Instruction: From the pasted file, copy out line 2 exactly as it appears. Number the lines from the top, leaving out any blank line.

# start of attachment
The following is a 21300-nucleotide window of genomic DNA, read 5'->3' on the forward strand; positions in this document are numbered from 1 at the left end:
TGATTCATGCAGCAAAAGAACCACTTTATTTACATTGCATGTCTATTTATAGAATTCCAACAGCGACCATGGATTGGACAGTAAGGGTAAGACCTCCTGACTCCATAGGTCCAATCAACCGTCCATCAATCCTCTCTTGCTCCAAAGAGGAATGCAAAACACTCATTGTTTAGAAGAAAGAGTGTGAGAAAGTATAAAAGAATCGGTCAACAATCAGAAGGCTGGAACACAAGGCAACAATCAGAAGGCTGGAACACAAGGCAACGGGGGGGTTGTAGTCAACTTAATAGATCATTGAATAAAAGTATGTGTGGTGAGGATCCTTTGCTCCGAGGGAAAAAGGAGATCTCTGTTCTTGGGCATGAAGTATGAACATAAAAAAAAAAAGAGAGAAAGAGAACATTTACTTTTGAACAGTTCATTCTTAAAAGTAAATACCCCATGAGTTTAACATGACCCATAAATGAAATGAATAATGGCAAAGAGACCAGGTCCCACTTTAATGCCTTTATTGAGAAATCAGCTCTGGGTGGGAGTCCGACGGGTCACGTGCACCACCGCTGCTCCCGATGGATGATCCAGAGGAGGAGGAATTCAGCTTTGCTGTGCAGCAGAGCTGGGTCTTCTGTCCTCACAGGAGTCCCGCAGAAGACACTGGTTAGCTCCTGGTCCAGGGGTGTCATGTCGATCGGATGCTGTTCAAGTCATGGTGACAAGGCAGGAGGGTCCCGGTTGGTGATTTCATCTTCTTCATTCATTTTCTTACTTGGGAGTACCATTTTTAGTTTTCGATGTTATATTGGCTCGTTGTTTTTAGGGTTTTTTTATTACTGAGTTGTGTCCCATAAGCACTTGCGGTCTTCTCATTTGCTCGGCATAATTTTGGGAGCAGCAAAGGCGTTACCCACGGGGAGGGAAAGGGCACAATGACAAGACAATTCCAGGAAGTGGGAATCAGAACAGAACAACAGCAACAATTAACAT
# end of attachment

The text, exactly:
TGATTCATGCAGCAAAAGAACCACTTTATTTACATTGCATGTCTATTTATAGAATTCCAACAGCGACCATGGATTGGACAGTAAGGGTAAGACCTCCTGACTCCATAGGTCCAATCAACCGTCCATCAATCCTCTCTTGCTCCAAAGAGGAATGCAAAACACTCATTGTTTAGAAGAAAGAGTGTGAGAAAGTATAAAAGAATCGGTCAACAATCAGAAGGCTGGAACACAAGGCAACAATCAGAAGGCTGGAACACAAGGCAACGGGGGGGTTGTAGTCAACTTAATAGATCATTGAATAAAAGTATGTGTGGTGAGGATCCTTTGCTCCGAGGGAAAAAGGAGATCTCTGTTCTTGGGCATGAAGTATGAACATAAAAAAAAAAAGAGAGAAAGAGAACATTTACTTTTGAACAGTTCATTCTTAAAAGTAAATACCCCATGAGTTTAACATGACCCATAAATGAAATGAATAATGGCAAAGAGACCAGGTCCCACTTTAATGCCTTTATTGAGAAATCAGCTCTGGGTGGGAGTCCGACGGGTCACGTGCACCACCGCTGCTCCCGATGGATGATCCAGAGGAGGAGGAATTCAGCTTTGCTGTGCAGCAGAGCTGGGTCTTCTGTCCTCACAGGAGTCCCGCAGAAGACACTGGTTAGCTCCTGGTCCAGGGGTGTCATGTCGATCGGATGCTGTTCAAGTCATGGTGACAAGGCAGGAGGGTCCCGGTTGGTGATTTCATCTTCTTCATTCATTTTCTTACTTGGGAGTACCATTTTTAGTTTTCGATGTTATATTGGCTCGTTGTTTTTAGGGTTTTTTTATTACTGAGTTGTGTCCCATAAGCACTTGCGGTCTTCTCATTTGCTCGGCATAATTTTGGGAGCAGCAAAGGCGTTACCCACGGGGAGGGAAAGGGCACAATGACAAGACAATTCCAGGAAGTGGGAATCAGAACAGAACAACAGCAACAATTAACAT